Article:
Fed Shouldn’t Mess Around With Its Balance Sheet Wind-Down
(Bloomberg Opinion) -- If the Federal Reserve’s goal was to calm markets after a tumultuous end to 2018, it has largely succeeded. U.S. stocks have staged an impressive comeback from their lows, the high-yield bond market just had its busiest week since August, and even leveraged loans are rebounding. All it seemed to take was Chairman Jerome Powell and other officials saying that the central bank’s plans to reduce the size of its balance sheet wasn’t quite on autopilot after all.
Yet there’s some indication that policy makers want to take it a step further. The Wall Street Journal reported Friday that officials are considering a quicker end to the runoff, and that Powell might hint at a change in plans at a press conference following the Federal Open Market Committee’s meeting next week:
Federal Reserve officials are close to deciding they will maintain a larger portfolio of Treasury securities than they’d expected when they began shrinking those holdings two years ago, putting an end to the central bank’s portfolio wind-down closer into sight.
Officials are still resolving details of their strategy and how to communicate it to the public.
This is mostly extrapolating from recent public comments and interviews. Still, communicating anything beyond what’s already been said about the $4 trillion balance sheet would be a mistake for Powell. He already shifted his tone earlier this month, saying policy makers “wouldn’t hesitate to make a change” if necessary on the pace of the wind-down, a sharp pivot from his previous stance that it would effectively be on “automatic pilot.” That change was soothing enough for markets, while also preserving a significant amount of flexibility for officials to react to incoming economic data and financial conditions.
What’s been clear from the start is that if Powell had his way, there would be virtually no talk of the balance sheet, or presidential tweets about “the 50 B’s.” His view is that the fed funds rate is the central bank’s primary monetary policy tool. He was backed into a corner, however, because markets honed in on the balance-sheet runoff as (presumably) a potential risk to liquidity and reserves in the banking system. Either that, or investors simplistically referred to it as “quantitative tightening” and assumed they should do the opposite of what did they during the QE era — namely, shed risk instead of adding it.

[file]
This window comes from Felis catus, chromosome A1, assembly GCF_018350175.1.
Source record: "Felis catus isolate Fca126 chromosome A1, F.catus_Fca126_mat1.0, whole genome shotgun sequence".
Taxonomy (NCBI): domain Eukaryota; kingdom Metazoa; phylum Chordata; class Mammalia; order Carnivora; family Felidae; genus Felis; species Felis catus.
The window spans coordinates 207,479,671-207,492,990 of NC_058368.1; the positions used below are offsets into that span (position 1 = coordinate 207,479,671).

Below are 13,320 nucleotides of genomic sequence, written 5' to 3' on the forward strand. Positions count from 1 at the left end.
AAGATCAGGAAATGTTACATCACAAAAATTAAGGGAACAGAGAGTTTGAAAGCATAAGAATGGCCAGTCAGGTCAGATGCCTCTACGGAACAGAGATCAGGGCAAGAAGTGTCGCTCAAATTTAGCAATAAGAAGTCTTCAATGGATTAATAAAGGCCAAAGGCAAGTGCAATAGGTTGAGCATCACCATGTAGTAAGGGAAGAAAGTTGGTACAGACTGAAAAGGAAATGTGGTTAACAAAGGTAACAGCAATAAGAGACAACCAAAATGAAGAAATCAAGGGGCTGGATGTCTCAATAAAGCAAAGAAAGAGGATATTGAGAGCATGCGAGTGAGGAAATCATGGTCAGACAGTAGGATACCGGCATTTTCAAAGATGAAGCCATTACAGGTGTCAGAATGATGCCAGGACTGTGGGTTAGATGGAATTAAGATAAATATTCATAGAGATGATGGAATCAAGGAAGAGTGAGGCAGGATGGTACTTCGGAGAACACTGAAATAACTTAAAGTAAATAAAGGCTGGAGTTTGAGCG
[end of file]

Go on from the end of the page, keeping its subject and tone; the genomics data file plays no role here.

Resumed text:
Maybe investors don’t understand that the Fed has very modest goals when it comes to its balance sheet. No one expects it to return anywhere close to pre-crisis levels. Indeed, as the Journal’s article notes, previous estimates were for the portfolio to shrink to somewhere between $1.5 trillion and $3 trillion, with many officials leaning toward the upper end of that range. That means policy makers are well on their way. Powell had said in November 2017 that the runoff would likely last “three or four years.”
To be fair, there might be technical reasons that policy makers think the balance-sheet unwind deserves a second look. BMO Capital Markets strategist Jon Hill noted that daily volume in the fed funds market fell below $50 billion this week for the first time since early 2016. The effective fed funds rate is trading right in line with the Fed’s interest rate on excess reserves, which is an unusual phenomenon and could signal some strains on liquidity. Basically, if the central bank does tweak its policy, it’s not going to be because of its view on the economy.
Nuance is easily lost on markets when it comes to Fed policy, however. That means the headline “Fed Officials Weigh Earlier-Than-Expected End to Bond Portfolio Runoff” is going to color traders’ thinking before and after the FOMC decision on Jan. 30. The risk is that if Powell simply reiterates his past stance — that he and other officials wouldn’t hesitate to alter their pace if necessary — it would be interpreted as hawkish relative to the idea that he’d give a more concrete end date. There is almost no chance he boxes himself in like that.
All this serves to make the upcoming Fed meeting a lot more dramatic than it should be. In reality, it’s not that complicated. Policy makers are taking a break from raising interest rates, probably at least for the first half of this year, barring some spectacular rebound in economic data. The balance-sheet runoff will continue as planned, barring some significant decline in economic data.
Bond traders understand this, for the most part, which explains why the 10-year Treasury yield has fluctuated in a narrow 14-basis-point range since Jan. 8. It’s time for investors in riskier assets to get with the program, too.
This column does not necessarily reflect the opinion of the editorial board or Bloomberg LP and its owners.
Brian Chappatta is a Bloomberg Opinion columnist covering debt markets. He previously covered bonds for Bloomberg News. He is also a CFA charterholder.
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